I guess I’ll leave it at this. Look at what the candidates say and have said. See who has been consistent and figure out who you can trust. And then get out and vote.
P.S. One quick question. Which is worse, getting swept or losing a 3-1 lead in a series? Either way, I think it’s pretty safe to say that both teams repped by RSBS did a pretty phenomenal job of sh!tting the bed.
That was bad for our health, man. That was one awful, no good, TERRIBLE World Series… unless you’re a Giants fan, of course. No lead changes til boring Game 4. Hitting juggernauts (one wearing three crowns) silenced throughout by the likes of Zito and Vogelsong. Justin Verlander s*%@ing the bed.
We just got a good dose of why football rules ‘Merica.
Don’t hate me ‘cuz I’m right.
(Image courtesy of B3TA)
For Allen… Would you vote for Romney if doing so guaranteed the Tigers a World Series win?
Religion and literature are full of characters who were willing to make a deal with the devil in return for some sort of gift. Adam and Eve received the knowledge of good and evil while Faust sold his soul for earthly knowledge and pleasure. The catch, of course, is that there are always consequences. Adam and Eve lose paradise and the original Faust is carried to hell by the Devil himself.
Baseball isn’t immune from this phenomenon, the most popular example coming from the Broadway hit “Damn Yankees.” And honestly, it’s no surprise that baseball fans (or fans of any other sport, for that matter) would be willing to sell their souls in exchange for their team winning a championship. There’s a reason that supporters of sports teams are described via a shortened form of the word “fanatic.”
It’s a little different for me, though, especially when the deal is so clearly Faustian. The Tigers have always been my team and I follow them from the beginning to the often painful end of the season every year, but my world does not fundamentally change with Tigers’ wins and losses. Similarly, the argument could be made that the quadrennial presidential elections really don’t change much in a country that is held hostage by a two-party system, but I still believe that the President’s power to nominate judges and justices, decide foreign policy and choose how the laws of the nation will be executed means that his or her role is of supreme importance.
I’ve said it before and I’ll say it again, the stakes in this year’s presidential election, and any presidential election, are so much higher than one city winning the right to call themselves champion for a year. If the Tigers lose, Medicare will continue to function, women will still have the right to choose and we aren’t going to suddenly find ourselves fighting a new war in Syria or Iran. If Romney wins, these propositions all suddenly become much less certain.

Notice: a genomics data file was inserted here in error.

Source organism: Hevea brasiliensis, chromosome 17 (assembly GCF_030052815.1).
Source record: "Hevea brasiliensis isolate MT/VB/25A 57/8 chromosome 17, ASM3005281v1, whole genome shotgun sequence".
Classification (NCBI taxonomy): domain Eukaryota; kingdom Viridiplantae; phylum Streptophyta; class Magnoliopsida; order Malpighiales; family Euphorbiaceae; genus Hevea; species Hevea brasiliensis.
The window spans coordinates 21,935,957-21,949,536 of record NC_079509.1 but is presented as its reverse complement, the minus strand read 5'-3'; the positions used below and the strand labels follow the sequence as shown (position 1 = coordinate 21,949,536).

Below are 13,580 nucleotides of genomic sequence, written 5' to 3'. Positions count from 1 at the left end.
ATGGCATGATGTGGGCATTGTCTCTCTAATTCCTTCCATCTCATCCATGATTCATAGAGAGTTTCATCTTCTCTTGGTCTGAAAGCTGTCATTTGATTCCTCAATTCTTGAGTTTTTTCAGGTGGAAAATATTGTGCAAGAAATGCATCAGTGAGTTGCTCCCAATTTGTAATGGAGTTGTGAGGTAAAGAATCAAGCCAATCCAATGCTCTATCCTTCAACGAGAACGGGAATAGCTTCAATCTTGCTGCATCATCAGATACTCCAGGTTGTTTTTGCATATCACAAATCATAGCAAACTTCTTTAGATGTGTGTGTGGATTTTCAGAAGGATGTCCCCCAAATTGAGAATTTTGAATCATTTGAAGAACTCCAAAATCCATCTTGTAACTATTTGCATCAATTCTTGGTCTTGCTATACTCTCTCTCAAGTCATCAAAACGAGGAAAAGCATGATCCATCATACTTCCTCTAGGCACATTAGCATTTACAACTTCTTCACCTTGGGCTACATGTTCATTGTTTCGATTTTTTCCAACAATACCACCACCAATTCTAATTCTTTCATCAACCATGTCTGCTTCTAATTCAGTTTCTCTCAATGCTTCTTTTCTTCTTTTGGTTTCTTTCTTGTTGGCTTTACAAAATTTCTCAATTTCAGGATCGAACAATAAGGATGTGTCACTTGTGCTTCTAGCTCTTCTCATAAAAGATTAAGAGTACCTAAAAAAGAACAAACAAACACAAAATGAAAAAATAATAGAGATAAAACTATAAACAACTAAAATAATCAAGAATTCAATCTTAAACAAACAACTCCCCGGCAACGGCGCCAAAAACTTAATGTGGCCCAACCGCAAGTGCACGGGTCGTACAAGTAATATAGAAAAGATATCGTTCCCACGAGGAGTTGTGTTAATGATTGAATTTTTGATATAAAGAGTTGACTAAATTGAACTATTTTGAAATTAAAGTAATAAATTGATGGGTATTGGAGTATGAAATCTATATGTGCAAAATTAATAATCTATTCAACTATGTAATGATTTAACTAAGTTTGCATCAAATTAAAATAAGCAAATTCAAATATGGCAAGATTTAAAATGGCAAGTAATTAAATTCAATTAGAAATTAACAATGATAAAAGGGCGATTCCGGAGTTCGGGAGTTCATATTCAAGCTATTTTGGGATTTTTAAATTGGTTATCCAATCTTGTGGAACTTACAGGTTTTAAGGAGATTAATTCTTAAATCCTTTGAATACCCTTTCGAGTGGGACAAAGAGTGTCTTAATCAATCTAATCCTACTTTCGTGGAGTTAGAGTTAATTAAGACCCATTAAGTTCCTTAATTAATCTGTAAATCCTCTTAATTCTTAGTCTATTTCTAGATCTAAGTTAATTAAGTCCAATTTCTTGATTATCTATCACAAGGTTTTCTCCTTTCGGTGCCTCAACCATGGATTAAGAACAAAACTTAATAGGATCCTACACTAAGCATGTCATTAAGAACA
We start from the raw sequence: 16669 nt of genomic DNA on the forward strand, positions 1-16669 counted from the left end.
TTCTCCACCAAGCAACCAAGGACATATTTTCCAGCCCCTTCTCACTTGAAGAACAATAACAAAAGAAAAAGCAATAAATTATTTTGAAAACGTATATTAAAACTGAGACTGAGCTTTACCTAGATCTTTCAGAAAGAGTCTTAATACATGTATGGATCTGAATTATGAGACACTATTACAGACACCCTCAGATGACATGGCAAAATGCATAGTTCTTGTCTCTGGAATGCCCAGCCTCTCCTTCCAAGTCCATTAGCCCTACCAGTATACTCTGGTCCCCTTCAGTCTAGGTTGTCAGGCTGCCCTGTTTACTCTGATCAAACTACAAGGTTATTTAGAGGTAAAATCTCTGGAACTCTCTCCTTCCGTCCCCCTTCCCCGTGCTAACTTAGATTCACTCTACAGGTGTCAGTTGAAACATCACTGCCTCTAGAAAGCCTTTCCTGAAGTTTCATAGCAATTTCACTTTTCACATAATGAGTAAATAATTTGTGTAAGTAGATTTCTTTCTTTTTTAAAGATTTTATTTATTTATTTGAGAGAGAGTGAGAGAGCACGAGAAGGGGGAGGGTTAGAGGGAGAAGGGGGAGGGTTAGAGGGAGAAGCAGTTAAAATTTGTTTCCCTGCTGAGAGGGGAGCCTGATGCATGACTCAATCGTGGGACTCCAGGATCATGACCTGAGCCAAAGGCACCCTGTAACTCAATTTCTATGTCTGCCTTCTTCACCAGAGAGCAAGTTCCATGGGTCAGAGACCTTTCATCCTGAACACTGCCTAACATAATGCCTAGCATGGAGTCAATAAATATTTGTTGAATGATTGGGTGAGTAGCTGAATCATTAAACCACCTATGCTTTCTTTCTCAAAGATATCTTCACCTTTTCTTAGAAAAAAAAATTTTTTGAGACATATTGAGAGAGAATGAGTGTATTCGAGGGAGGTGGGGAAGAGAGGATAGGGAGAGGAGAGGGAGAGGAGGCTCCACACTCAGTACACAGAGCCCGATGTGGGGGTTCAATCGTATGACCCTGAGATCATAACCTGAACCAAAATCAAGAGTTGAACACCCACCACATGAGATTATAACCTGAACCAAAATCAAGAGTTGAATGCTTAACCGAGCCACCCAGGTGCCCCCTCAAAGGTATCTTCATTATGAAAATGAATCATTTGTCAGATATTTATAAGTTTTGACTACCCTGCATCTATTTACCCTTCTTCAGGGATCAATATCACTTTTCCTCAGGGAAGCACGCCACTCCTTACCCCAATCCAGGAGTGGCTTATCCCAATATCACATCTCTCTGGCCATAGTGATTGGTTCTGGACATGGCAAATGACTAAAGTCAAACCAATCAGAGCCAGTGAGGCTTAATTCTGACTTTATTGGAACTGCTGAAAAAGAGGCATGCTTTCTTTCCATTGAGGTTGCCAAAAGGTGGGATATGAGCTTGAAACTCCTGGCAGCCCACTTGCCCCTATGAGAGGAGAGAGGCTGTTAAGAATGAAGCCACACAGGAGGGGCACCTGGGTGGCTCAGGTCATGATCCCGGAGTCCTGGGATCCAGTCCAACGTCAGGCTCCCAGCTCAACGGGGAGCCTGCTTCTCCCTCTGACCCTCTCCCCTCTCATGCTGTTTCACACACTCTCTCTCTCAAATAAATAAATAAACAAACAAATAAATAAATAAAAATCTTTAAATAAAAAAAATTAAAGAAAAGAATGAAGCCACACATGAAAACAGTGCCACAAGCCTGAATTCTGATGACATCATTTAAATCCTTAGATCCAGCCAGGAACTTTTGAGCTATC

I’d love to see the Tigers win the World Series, even if that looks less and less likely with every pathetic swing of the bat. But there’s no way that I would risk my country’s future or the lives of my friends and family members on it. Faust was willing to make a deal with the devil. Me, I’m not so arrogant.
Have a topic you want to see us Filibuster? Send us your Filibuster questions by emailing RSBSblog@gmail.com or by commenting below.
First, Romney had his binders full of women:
Then, he added horses and bayonets:
Remind me again how this is still a race?
Admittedly, the Tigers could really use some horses and bayonets at this point if they want to be a little more competitive. But please, just keep all of them, and especially the bayonets, really far away from Jeff right now.
The names were different, yes, but the destruction was equally devastating. Maybe even more.
I’m talking about the EPIC FAIL that was the 2012 NLCS, compared to the one that first stopped by heart 16 years ago. Yes, in 1996 it was Todd Stottlemyre in the role of Lance Lynn, with Andy Benes as Chris Carpenter and Donavon Osborne as Kyle “I Ain’t A Big Game Pitcher” Lohse.
It was Ozzie’s last year, Tony’s first and the first time back to the World Series since 1987 and the uncomfortable early 90’s era Redbirds… or so I thought.
Up three games to one in the best of seven series against the Atlanta Braves, the jockstraps came off a team that simply couldn’t score any runs; and instead of spending the last days of October in complete ecstasy, the 17-year old me stayed locked away in a dark closet, reading Nietzsche by a flashlight, ultimately coming back to the same redundant question: WHAT… IS… THE POINT?
I still don’t know. What is the point? Why get so worked up over something so silly? I wish I knew. And, for RSBS‘ sake, I sure hope Mr. Krause doesn’t have to find out. Not this year. So yeah, um… go Tigers.
Also, Marco Scutaro is my Toby Flenderson.
Don’t hate me ‘cuz I’m right.